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Lurid Dreams and Fantasies

Updated on March 25, 2010

She had come to a place filled with goodness, something to which she was hardly accustomed. It was a small, self-contained place, a fiefdom of sorts, so tranquil if only deceptively so. The Count and his predecessors had kept the bad spirits at bay only by never letting down their guard, and now being defensive was to them so natural that the visitor would have to be very observant to even notice.

For Camilla it was an adventurous period that had begun. She knew that Rose was well taken care of, as safe as could be in the monastery, and although she wished she could have been there she was aware that there was nothing more she could do. One of the first things she noticed was the remarkable manner in which women and men could blend, living quite freely among each other, whereas on Camelot the two sexes were kept separate for most of the time. Count and Countess Alexander were often seen together, sometimes walking hand in hand in the grand park, at other times playing with their children outside. Never had Camilla understood that such relationships could be built, it was like a dreamworld far detached from the strange mix between lust and a mechanic reproductive machine she knew at home.

Until the present situation, the only real connection between Camelot and themselves was Mrs. Wilcox, Rose's mother, who had been working here prior to moving to England. In London, she had been a personal maid at Count Percival's flat. Once she got married to Alfred and became pregnant, the Count had arranged to have them both transferred to Camelot, where the husband became assistant property manager. Count and Countess Percival apparently appreciated her skills and enjoyed her company, as she continued working as their personal assistant on a relaxed schedule.

That they confided in her had become known to Countess Alexander through the sporadic letters she received. Although Rose's mother professed to being profoundly fond of her employers, she also expressed strong reservations and concern about Count Percival's atheism and eccentric habits. "He is very quiet about everything," she once wrote. "But I've seen the oddest and most frightening books on his mantelpiece. The Countess cries sometimes and says they haven't shared a bed for over ten years, her husband's lurid fantasies exceed his interest in natural intercourse. What is worse, his sons are not being raised in the Christian traditions, they are growing up to become a Freemason like their father."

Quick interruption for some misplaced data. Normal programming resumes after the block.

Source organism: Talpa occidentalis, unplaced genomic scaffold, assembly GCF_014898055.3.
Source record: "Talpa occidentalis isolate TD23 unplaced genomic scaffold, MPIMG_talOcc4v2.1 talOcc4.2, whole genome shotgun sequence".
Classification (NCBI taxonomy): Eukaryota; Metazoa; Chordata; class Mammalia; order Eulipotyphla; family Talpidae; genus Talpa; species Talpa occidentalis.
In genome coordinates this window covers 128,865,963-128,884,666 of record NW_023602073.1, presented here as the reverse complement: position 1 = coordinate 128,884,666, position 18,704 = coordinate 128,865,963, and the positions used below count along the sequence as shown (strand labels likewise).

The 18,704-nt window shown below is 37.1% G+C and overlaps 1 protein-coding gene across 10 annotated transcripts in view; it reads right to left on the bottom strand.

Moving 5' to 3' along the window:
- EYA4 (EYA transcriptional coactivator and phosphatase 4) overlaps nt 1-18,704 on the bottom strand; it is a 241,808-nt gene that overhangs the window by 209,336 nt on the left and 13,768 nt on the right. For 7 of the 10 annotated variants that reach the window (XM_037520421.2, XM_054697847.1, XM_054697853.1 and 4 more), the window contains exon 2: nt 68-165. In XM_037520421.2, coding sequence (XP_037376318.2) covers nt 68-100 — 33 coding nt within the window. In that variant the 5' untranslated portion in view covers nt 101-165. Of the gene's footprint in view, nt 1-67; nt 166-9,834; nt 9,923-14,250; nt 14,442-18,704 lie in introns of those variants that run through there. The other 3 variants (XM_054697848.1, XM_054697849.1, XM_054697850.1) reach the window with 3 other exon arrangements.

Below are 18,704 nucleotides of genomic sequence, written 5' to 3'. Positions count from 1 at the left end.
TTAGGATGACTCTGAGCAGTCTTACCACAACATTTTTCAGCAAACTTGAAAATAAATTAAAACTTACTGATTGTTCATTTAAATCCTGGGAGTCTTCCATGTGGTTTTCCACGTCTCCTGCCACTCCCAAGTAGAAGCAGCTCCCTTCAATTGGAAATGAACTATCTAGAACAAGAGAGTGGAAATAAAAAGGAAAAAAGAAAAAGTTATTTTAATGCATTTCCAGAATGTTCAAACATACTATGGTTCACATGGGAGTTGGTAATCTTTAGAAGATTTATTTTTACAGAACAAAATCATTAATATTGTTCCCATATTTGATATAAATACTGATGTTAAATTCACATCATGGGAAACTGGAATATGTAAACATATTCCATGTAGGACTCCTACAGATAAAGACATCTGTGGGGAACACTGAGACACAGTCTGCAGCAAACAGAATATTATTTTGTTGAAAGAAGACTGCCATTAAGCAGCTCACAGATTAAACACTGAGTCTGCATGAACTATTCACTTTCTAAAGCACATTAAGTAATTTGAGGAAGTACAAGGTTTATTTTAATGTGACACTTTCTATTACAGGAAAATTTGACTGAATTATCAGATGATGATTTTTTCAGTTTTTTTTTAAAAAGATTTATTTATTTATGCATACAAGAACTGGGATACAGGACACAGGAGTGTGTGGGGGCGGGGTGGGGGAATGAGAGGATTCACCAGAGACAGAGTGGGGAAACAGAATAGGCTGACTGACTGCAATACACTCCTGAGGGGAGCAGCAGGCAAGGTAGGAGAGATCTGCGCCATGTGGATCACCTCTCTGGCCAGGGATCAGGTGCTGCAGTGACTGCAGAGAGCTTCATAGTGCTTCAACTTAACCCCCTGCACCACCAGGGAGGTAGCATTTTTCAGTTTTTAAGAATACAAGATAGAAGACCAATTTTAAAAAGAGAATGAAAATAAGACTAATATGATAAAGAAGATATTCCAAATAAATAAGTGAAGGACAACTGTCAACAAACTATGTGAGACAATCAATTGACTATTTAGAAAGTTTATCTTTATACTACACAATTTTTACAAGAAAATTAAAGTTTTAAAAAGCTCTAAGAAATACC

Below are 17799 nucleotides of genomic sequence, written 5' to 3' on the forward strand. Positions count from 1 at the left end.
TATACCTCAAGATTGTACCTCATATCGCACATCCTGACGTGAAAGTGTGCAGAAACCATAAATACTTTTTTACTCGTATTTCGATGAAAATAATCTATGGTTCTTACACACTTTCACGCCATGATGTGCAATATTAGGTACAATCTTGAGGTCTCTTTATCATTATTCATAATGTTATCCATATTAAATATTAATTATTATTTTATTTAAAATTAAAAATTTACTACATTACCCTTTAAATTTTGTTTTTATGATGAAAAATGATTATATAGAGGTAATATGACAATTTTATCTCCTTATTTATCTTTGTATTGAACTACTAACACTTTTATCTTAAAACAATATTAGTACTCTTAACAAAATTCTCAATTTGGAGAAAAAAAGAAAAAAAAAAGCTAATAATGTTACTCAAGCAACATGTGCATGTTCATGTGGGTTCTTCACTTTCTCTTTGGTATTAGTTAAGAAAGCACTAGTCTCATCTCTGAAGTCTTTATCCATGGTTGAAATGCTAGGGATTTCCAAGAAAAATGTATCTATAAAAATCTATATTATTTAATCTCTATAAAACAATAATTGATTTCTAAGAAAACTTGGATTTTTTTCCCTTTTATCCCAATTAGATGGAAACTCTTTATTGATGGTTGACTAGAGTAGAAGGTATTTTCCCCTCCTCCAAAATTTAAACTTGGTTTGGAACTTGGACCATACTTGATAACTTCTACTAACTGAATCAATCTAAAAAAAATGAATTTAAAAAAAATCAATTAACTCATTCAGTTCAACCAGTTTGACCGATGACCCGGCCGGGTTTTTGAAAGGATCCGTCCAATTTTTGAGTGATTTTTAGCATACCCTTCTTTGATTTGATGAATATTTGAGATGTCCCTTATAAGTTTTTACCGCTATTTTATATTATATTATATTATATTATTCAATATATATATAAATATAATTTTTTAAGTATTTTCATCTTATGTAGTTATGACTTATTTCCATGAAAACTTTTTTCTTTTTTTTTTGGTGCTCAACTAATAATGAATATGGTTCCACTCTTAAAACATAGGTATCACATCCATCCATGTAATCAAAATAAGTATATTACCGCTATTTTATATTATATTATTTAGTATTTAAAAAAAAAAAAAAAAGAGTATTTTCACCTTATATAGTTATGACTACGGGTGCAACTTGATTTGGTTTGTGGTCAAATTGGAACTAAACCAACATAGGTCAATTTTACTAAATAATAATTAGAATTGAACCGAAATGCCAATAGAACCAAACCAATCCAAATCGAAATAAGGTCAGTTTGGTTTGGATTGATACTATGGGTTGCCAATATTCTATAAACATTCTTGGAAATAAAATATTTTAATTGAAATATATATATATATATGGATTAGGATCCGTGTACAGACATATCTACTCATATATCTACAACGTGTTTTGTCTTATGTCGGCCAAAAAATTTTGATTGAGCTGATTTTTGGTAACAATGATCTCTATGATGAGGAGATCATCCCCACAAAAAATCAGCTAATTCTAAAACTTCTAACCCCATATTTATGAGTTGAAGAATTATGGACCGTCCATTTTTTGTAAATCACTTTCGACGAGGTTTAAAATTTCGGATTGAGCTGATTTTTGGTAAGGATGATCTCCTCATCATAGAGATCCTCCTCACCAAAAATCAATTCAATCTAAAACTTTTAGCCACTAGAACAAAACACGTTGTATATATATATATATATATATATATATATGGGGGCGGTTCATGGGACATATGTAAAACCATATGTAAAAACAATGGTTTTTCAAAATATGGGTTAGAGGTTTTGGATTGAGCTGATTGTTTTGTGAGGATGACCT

If Freemasonry had been all there was to it, Countess Alexander wouldn't be too concerned. But Mrs. Wilcox' complaints had only grown as her daughter grew older. "I found the most peculiar note," she wrote and enclosed a copy of a rhyme.

Camilla is seven, she wants to be a maiden

Camilla eleven, she wants to go to heaven

Camilla thirteen, she wants to be a queen

Camilla fourteen, she cannot stay virgin

"My husband became furious," her letter went on. "He insisted that I cease working and forbade Rose from setting foot at the main house again. He wouldn't even let her outside the house. But Ferret, who is by now a strong and imposing young man, soon came over and demanded that I return to work immediately. 'Don't break our contract!' he said. 'Rose, too, she must come back and play with Camilla!"

Countess Alexander had written a short reply in which she asked whether Mrs. Wilcox had any idea who might have written the poem. There was no response, and so she wrote again - this time at length.

"Men lust for virgins, that's nothing new and that's how it must be. Some grown men do that, big boys certainly do. But who wrote this note you've sent me? If it's a servant I shouldn't worry, a dirty old man's mind is at play. But if the Count himself wrote this note, or if any of his sons did, I should be most concerned if I were you. Did you know that the Satanic Mass and other Satanic rituals oftentimes involve incest, and that no blood is more revered than that of a young virgin? A subject who is a Christian may be perfect - especially from a strongly religious background, as the purpose is to insult God. If the Count or any of his sons toy with such lurid ideas inside of their heads, then I should be most concerned that Rose is foremost on their minds."

Again, there had been no reply, at which time she feared that the privacy of their correspondence could have been broken. She prayed for little Rose and little Camilla, there was nothing else she could do.


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